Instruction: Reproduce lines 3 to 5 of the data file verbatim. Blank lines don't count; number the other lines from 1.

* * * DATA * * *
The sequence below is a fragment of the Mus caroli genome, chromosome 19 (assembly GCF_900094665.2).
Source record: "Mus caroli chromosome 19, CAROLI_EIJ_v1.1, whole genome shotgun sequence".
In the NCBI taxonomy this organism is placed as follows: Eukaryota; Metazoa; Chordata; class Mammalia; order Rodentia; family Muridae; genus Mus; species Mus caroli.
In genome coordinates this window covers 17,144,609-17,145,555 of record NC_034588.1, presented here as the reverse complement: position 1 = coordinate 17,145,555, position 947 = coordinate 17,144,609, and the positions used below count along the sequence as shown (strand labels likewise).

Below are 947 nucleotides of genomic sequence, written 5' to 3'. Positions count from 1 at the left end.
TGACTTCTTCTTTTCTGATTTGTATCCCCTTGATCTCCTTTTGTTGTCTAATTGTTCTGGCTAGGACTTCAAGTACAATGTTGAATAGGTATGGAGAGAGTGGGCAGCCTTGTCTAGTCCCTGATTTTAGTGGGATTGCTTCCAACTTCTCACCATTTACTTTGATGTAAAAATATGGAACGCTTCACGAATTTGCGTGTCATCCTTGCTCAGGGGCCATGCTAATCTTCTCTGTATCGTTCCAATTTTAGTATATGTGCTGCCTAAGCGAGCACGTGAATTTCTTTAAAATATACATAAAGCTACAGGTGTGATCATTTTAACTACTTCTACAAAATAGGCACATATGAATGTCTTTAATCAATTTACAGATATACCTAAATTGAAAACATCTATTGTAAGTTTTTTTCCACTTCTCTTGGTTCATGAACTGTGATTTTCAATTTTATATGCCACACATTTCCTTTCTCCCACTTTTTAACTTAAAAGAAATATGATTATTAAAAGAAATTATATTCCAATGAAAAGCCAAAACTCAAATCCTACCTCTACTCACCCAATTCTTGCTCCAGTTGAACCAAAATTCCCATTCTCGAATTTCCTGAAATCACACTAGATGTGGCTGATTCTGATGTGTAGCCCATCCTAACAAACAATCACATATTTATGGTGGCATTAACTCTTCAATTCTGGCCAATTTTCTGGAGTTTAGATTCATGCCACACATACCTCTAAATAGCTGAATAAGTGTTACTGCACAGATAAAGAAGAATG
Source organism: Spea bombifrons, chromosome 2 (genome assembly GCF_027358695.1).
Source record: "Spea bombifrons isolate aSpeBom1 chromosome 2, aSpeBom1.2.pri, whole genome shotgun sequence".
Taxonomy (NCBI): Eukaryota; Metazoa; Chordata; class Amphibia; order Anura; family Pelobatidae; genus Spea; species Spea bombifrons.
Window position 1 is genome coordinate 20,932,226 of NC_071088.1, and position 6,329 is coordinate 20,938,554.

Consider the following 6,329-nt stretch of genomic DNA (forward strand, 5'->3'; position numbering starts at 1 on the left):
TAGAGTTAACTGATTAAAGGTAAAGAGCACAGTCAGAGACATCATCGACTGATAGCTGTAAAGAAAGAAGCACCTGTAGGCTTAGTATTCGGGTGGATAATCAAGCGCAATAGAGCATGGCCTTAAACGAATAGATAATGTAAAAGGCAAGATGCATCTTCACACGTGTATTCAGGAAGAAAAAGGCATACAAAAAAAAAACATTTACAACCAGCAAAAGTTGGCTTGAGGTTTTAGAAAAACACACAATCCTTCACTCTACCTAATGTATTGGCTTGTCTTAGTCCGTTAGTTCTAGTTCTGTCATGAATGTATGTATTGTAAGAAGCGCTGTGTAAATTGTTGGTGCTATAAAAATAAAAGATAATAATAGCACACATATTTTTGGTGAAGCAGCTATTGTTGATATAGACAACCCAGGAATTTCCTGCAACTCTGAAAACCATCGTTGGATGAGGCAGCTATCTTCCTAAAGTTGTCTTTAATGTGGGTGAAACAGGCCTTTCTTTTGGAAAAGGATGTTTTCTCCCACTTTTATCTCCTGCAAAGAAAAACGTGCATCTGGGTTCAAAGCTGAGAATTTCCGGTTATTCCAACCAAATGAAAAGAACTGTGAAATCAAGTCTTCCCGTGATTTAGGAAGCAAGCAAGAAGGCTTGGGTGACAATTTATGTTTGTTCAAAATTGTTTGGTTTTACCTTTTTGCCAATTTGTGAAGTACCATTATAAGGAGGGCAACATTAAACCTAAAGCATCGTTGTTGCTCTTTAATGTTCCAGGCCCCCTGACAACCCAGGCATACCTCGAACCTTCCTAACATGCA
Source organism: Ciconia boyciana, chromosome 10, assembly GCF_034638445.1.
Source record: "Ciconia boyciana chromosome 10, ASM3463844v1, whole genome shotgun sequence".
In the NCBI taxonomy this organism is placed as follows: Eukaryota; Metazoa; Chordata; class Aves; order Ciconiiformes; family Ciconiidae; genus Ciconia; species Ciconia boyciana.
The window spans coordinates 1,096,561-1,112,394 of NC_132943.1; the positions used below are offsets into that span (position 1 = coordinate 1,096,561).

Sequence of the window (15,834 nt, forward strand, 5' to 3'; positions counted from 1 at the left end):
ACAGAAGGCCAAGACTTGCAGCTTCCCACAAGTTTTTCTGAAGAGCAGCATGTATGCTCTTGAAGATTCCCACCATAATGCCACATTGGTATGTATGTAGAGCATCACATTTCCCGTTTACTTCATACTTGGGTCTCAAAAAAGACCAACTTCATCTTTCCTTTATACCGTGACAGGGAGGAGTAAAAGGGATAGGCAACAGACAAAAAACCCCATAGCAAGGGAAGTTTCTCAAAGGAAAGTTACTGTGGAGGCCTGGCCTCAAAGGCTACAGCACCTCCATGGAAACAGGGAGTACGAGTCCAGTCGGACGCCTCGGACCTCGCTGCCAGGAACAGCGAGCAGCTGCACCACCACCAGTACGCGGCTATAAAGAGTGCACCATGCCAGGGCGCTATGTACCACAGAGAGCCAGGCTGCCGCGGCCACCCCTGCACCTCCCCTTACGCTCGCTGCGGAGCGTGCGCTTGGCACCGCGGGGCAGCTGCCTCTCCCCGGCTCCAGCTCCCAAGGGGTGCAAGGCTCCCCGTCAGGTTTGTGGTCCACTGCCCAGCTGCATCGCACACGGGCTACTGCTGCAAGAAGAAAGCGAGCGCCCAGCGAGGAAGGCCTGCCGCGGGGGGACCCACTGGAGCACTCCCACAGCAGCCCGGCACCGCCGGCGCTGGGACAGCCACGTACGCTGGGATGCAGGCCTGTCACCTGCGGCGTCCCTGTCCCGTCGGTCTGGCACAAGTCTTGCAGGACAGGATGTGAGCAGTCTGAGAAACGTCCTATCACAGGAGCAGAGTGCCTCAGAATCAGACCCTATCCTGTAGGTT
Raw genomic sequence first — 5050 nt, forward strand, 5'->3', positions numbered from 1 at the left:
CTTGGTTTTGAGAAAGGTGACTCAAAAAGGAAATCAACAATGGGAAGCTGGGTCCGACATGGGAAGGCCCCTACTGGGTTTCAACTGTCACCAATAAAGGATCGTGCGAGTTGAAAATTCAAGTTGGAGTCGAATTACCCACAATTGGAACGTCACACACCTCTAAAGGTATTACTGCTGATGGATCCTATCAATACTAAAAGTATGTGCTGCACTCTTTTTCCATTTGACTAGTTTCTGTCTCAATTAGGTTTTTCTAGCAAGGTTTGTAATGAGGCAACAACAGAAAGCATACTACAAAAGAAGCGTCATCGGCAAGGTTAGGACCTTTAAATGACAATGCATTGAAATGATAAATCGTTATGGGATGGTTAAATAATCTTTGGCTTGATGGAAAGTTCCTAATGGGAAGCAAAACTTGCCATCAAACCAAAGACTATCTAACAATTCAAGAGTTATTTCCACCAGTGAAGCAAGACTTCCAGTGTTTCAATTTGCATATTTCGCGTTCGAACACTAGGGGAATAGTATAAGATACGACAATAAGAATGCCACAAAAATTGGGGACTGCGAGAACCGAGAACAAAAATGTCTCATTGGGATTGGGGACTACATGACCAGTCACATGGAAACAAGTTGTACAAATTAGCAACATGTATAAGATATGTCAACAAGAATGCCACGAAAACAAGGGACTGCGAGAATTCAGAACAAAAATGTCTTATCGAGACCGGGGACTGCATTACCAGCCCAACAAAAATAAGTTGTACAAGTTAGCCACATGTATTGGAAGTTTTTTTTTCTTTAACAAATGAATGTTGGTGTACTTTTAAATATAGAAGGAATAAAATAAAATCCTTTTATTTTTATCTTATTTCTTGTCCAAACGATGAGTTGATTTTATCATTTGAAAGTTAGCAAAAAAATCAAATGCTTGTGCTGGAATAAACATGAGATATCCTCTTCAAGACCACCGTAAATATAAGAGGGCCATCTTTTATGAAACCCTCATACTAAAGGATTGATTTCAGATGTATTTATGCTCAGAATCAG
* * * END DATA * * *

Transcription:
In the NCBI taxonomy this organism is placed as follows: Eukaryota; Metazoa; Chordata; class Mammalia; order Rodentia; family Muridae; genus Mus; species Mus caroli.
In genome coordinates this window covers 17,144,609-17,145,555 of record NC_034588.1, presented here as the reverse complement: position 1 = coordinate 17,145,555, position 947 = coordinate 17,144,609, and the positions used below count along the sequence as shown (strand labels likewise).

Below are 947 nucleotides of genomic sequence, written 5' to 3'. Positions count from 1 at the left end.